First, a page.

- John Samuel Foley, (1833–1918), Bishop of Detroit, in Detroit, Michigan
- James Cardinal Gibbons, (1834–1921), ninth Cardinal Archbishop of Baltimore, (1877-1921) in Baltimore, Maryland
- Benjamin Ignatius Hayes, (1815–1877), lawyer, resided in Los Angeles, elected first California District Court Judge of the newly established "First Judicial District of California" from 1852 to 1864 for the southern California Counties of Los Angeles, San Diego and San Bernardino Counties. Writer/Author about early California province, republic and state history plus legal practices, law and precedents.
- Peter Leo Ireton',' (1882–1958), Bishop of Richmond, in Richmond, Virginia
- John Joseph Kain, (1841–1903), Archbishop of Saint Louis, in St. Louis, Missouri
- Edward Kavanagh, (1795–1844), seventeenth Governor of Maine at the State Capitol, in Augusta, Maine
- Cornelius Leary (1813-1893), U.S. Representative in the 37th U.S. Congress
- William Francis Malooly, (born 1944), current Bishop of Wilmington in Wilmington, Delaware
- Thomas Mardaga, (1913–1984), sixth Bishop of Wilmington in Wilmington, Delaware
- Joseph Maskell (1939–2001), Catholic priest accused of sexual abuse
- William Matthews, (1770–1854), seventh President of Georgetown College and first British-American-born Catholic priest
- Blessed Michael McGivney, (1873-1877), founder of the Knights of Columbus
- Edward Mooney, (1882–1958), Cardinal Archbishop of Detroit, in Detroit, Michigan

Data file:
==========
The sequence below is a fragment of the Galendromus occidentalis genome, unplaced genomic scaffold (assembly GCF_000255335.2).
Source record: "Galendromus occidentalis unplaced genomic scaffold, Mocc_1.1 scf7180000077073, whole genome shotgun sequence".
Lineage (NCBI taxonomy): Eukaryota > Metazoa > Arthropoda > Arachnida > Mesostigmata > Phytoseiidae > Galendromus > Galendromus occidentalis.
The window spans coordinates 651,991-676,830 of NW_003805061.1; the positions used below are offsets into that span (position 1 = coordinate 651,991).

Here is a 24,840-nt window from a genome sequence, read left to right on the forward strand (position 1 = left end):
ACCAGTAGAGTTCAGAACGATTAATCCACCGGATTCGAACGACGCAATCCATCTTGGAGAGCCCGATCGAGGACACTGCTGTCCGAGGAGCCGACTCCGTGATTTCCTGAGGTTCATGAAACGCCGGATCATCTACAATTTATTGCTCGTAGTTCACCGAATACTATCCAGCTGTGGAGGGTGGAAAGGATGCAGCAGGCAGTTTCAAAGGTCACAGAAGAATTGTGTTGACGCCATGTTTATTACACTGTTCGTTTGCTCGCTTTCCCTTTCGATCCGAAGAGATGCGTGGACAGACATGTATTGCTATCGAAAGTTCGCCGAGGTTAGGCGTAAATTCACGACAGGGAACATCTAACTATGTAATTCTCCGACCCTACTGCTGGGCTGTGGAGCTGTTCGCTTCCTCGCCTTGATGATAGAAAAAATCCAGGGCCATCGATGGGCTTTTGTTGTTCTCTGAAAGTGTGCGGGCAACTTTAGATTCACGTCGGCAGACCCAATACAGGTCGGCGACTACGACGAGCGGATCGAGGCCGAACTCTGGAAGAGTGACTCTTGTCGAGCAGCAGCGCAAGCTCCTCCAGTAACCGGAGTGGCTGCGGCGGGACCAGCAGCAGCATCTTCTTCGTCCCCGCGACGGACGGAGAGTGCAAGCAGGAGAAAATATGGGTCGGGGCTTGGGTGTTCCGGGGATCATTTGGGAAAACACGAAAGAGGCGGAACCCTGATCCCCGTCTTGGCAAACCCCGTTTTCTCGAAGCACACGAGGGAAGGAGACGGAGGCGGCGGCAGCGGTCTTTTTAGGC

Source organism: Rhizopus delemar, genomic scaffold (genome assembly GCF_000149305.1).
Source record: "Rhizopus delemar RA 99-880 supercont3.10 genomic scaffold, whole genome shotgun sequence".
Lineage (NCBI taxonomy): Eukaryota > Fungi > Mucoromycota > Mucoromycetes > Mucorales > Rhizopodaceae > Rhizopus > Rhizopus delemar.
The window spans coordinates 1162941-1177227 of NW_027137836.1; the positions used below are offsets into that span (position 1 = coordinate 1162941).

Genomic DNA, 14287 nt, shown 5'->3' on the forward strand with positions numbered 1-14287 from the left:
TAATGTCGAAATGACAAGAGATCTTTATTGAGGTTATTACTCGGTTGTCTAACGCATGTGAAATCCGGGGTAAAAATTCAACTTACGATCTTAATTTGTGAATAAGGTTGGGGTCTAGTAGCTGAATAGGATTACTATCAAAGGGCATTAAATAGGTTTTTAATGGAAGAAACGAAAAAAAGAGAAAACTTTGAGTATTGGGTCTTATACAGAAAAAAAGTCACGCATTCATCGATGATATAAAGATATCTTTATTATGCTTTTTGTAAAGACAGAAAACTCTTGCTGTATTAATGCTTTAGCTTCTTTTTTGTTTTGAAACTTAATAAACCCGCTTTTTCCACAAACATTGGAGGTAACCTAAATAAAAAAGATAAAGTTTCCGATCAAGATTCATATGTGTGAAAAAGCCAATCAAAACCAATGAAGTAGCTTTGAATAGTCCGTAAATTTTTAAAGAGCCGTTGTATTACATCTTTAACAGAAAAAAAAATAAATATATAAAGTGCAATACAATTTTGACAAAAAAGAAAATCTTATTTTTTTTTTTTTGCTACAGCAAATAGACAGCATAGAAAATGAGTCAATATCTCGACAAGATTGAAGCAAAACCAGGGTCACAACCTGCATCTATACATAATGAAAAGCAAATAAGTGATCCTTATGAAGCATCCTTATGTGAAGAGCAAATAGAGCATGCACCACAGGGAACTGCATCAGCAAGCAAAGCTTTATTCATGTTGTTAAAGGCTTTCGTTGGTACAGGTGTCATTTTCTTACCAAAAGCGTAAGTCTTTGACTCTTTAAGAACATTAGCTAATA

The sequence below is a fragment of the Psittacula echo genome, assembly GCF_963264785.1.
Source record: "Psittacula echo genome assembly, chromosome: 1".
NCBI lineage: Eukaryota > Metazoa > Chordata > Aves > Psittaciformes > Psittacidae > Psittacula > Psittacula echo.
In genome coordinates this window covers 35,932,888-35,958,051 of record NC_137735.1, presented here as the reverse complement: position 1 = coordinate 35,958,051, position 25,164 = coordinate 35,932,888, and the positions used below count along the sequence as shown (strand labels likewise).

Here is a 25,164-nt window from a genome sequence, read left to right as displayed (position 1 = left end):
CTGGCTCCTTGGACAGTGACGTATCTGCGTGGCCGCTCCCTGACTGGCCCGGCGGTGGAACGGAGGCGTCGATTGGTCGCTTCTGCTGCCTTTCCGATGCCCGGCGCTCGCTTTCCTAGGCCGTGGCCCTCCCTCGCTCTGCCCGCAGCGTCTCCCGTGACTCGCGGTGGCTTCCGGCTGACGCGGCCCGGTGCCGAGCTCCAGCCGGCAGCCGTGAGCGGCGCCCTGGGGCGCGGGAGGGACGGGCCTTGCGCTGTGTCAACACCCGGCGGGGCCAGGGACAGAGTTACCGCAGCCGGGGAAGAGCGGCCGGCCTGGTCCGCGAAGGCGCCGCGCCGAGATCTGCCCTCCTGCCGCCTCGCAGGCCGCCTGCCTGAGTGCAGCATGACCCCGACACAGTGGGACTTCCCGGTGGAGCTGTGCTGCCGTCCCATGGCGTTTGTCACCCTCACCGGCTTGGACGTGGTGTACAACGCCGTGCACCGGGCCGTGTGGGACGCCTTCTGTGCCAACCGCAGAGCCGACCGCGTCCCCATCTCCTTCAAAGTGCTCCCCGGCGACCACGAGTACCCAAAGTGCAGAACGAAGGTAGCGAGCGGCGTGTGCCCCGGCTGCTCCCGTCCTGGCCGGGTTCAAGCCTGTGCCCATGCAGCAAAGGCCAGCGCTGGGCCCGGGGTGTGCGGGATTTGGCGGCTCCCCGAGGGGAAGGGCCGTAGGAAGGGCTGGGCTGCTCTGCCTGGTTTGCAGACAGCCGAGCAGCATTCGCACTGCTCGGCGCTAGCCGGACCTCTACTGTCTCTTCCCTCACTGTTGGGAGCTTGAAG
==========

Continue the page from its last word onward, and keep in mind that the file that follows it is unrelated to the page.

- Martin John O'Connor, (1900–1986), bishop and rector of the Pontifical North American College, at Vatican City, in Rome, Italy
- Bernard O'Reilly, (1803–1856), Bishop of Hartford, in Hartford, Connecticut
- Patrick Thomas O'Reilly, (1833–1892), first Bishop of Springfield in Springfield, Massachusetts
- Richard Phelan (1828–1904), Bishop of Pittsburgh in Pittsburgh, Pennsylvania
- Edward Coote Pinkney, (1802–1828), poet, lawyer, sailor, professor, and editor
- John Baptist Pitaval, (1858–1928), Archbishop of Santa Fe in Santa Fe, New Mexico
- Joseph C. Plagens, (1880–1943), Bishop of Grand Rapids in Grand Rapids, Michigan
- Michael Portier, (1795–1859), first Bishop of Mobile in Mobile, Alabama
- Ignatius A. Reynolds, (1798–1855), Bishop of Charleston in Charleston, South Carolina
- John T. Richardson, (1923–2022), President of DePaul University in Chicago, Illinois
- John Joyce Russell, (1897–1993), Bishop of Richmond in Richmond, Virginia